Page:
Thirtieth Anniversary of Sino-Japanese Ties: Still Many Rivers to Cross
J. Sean Curtin (Professor, Japanese Red Cross University)
September 2002 marks the thirtieth anniversary of the establishment of diplomatic ties between mainland China and Japan. From a purely economic perspective, current Sino-Japanese links appear to be in robust shape. In the space of just three decades, Japan has become China's top trading partner with commerce predicted to continue growing at a strong pace. Total trade volume between the two countries rose 8.8% year-on-year to 53.931 billion US dollars in the first seven months of 2002. Chinese exports to Japan grew 3.1% year-on-year to 25.73 billion US dollars during the same period, but were outpaced by a 14.5% year-on-year rise in Japanese imports worth 28.201 billion US dollars. However, these rosy economic statistics conceal serious problems which lie at the very heart of present bilateral ties. These non-economic issues need to be urgently addressed in order to ensure a long-term and secure bond between Japan and its mighty neighbour. In the Twenty-first Century, the development of a good working relationship with China should have the highest priority on Tokyo's foreign policy agenda.
During the thirtieth anniversary month, there were various signs indicating that Sino-Japanese relations were not in as good a shape as they ought to be. In early September, the Japanese media widely reported that Chinese President Jiang Zemin snubbed Prime Minister Junichiro Koizumi by refusing to take a telephone call from him regarding Koizumi's historic visit to North Korea. The Chinese action apparently stemmed from lingering resentment about the Japanese premier's visit to the Yasukuni Shrine on 21 April 2002 as well as an earlier trip in August 2001. This Shinto shrine is dedicated to the Japanese war dead, but also honours 14 Class-A war criminals. The Chinese interpret official visits by the Prime Minister as a sign that Japan is not truly repentant for the atrocities it committed during World War II. Visits to this shrine by any high ranking minister always anger both China and Korea. Koizumi's April 2002 visit was particularly ill-timed as it came just before Japan and Korea jointly hosted the World Cup.
In September, the media was also awash with rumours that a proposed prime-ministerial trip to China to commemorate thirty years of ties had been postponed or cancelled by the Chinese side. However, the reports were denied by the Chief Cabinet Secretary Yasuo Fukuda who claimed that at the present juncture there had not actually been any plans for Koizumi to visit to China.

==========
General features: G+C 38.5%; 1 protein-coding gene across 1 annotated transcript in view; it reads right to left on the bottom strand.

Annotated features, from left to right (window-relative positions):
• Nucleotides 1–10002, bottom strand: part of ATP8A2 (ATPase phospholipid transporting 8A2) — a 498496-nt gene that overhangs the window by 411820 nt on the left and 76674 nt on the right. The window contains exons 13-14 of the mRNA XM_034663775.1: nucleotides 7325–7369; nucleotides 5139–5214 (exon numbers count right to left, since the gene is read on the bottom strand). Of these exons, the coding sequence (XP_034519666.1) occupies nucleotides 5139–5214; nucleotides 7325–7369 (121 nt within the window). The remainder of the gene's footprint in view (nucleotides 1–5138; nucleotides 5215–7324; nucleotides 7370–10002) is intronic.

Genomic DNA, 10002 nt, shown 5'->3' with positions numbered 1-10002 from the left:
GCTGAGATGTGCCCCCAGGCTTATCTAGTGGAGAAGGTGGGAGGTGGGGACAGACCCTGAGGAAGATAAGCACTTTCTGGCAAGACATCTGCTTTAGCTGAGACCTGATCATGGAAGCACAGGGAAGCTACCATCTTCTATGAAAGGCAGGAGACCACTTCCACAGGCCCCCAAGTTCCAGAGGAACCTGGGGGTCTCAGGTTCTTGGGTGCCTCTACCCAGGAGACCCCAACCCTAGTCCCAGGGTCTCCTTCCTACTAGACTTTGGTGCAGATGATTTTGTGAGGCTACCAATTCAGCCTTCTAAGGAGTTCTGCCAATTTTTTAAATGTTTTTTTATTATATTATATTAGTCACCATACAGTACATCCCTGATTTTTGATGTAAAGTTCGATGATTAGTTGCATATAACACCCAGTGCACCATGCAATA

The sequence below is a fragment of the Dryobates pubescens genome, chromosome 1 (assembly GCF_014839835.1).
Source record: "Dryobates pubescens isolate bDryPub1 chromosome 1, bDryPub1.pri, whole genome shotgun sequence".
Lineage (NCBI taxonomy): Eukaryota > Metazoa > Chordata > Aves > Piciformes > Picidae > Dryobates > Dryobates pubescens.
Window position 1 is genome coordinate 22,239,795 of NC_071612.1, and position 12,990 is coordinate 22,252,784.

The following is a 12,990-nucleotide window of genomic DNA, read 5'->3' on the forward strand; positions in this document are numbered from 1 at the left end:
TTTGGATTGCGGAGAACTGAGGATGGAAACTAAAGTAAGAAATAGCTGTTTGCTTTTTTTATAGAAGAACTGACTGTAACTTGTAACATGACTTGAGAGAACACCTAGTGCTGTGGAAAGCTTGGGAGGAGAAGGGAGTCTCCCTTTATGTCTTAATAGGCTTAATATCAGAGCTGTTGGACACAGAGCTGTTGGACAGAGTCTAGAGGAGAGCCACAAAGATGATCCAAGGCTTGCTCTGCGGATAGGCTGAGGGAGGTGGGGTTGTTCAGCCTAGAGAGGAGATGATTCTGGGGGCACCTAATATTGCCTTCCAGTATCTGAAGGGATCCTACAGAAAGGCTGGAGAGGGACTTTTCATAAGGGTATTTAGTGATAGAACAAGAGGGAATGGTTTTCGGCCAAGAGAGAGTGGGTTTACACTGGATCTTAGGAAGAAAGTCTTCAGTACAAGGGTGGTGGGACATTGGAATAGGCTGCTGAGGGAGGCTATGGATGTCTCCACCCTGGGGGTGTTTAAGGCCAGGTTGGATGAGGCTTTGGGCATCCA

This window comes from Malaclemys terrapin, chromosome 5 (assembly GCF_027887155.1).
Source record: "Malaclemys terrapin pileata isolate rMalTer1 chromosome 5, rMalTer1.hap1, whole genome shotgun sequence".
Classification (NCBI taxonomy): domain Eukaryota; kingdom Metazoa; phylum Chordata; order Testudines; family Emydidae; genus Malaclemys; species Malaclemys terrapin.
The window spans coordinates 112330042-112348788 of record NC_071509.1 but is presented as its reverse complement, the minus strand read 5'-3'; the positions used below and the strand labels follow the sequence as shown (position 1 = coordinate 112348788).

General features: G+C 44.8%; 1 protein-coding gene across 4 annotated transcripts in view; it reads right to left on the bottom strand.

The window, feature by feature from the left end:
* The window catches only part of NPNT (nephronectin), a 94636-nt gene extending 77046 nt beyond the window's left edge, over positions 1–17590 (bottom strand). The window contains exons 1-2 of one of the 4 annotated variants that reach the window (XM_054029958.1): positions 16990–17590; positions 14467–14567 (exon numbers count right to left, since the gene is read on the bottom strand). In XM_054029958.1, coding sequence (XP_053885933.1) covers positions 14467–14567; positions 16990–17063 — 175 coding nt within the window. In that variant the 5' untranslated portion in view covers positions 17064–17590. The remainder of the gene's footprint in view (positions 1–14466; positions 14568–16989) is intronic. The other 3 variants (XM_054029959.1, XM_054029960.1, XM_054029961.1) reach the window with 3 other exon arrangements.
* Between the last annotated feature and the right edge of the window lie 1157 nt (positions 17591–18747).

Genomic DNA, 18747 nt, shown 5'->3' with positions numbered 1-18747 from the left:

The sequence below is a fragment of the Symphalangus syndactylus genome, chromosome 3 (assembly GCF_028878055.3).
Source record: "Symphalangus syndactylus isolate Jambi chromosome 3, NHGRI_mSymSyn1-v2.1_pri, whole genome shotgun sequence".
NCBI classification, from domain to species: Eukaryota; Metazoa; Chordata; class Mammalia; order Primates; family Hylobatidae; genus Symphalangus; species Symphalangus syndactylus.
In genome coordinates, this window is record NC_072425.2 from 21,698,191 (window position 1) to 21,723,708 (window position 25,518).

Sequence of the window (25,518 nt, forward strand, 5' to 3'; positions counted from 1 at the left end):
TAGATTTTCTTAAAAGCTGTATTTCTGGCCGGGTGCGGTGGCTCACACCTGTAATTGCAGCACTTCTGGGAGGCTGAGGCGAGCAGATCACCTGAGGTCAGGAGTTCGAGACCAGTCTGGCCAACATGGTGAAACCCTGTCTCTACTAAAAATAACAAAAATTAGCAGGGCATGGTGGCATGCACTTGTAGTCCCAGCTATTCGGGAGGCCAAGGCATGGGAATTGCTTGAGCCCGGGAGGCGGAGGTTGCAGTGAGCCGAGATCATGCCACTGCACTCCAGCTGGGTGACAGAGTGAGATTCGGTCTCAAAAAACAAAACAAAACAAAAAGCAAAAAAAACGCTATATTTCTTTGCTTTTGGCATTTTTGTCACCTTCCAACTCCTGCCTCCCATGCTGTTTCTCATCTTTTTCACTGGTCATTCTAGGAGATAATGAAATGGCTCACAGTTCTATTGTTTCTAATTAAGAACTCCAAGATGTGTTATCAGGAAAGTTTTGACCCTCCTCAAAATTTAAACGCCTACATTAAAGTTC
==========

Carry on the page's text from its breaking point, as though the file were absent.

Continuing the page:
On the level of the ordinary Japanese citizen, Sino-Japanese relations also appeared to have deteriorated during 2002. A Yomiuri Shimbun opinion poll released in September 2002, showed that 55% of Japanese don't trust China, compared to only 37% who do. This was the lowest rating for this question since it was first asked in 1988 and marked the first time that there were more Japanese who did not trust China that those who did. Back in the initial 1988 survey, a healthy 76% of people said they trusted China. Additionally, only 24% of the Japanese polled currently think that Sino-Japanese relations can be described as good. This is also an all time low.
On a more positive note, when asked to evaluate 30 years of Japan-China ties, 59% of respondents expressed favourable views compared with just 32% showing negative sentiment. Regarding whether they thought Japan and China had deepened their mutual understanding, opinion was more evenly divided with 46% believing this had occurred, opposing 44% who held a negative assessment. Concerning Japan's recent diplomatic stance toward China, 51% disapproved of it, compared with 38% who gave it a positive evaluation.
Pollsters attribute the poor ratings to recent disputes that have damaged relations between the two countries. These include Prime Minister Junichiro Koizumi's controversial visits to the Yasukuni Shrine, the revisionist history textbook issue and the forceful removal of North Korean asylum-seekers by Chinese police from the compound of the Japanese Consulate General in Shenyang.
When former Prime Minister Kakuei Tanaka went to Beijing in 1972 to normalize relations with China, there was a great sense of optimism that a bright new future awaited both nations. Three decades later, while economic ties are strong, other aspects of the relationship are in desperate need of attention. Sincerely confronting the issue of wartime wrongs committed in China will not be an easy task for Japan, but it is an essential act required to develop proper and long-lasting Sino-Japanese relations.
Sunday 29 September 2002 marks the exact thirtieth anniversary of the establishment of diplomatic ties between the two nations. This day seems the perfect opportunity for Japanese leaders to begin a renewed and genuine effort to heal the wounds of the past. Further high-profile visits by Japanese politicians to the Yasukuni Shrine should certainly be avoided as they deeply offend China and damage bilateral ties. Prime Minister Koizumi might also want to ponder the wisdom of the Chinese proverb that states, "You can hardly make a friend in a year, but you can easily offend one in an hour."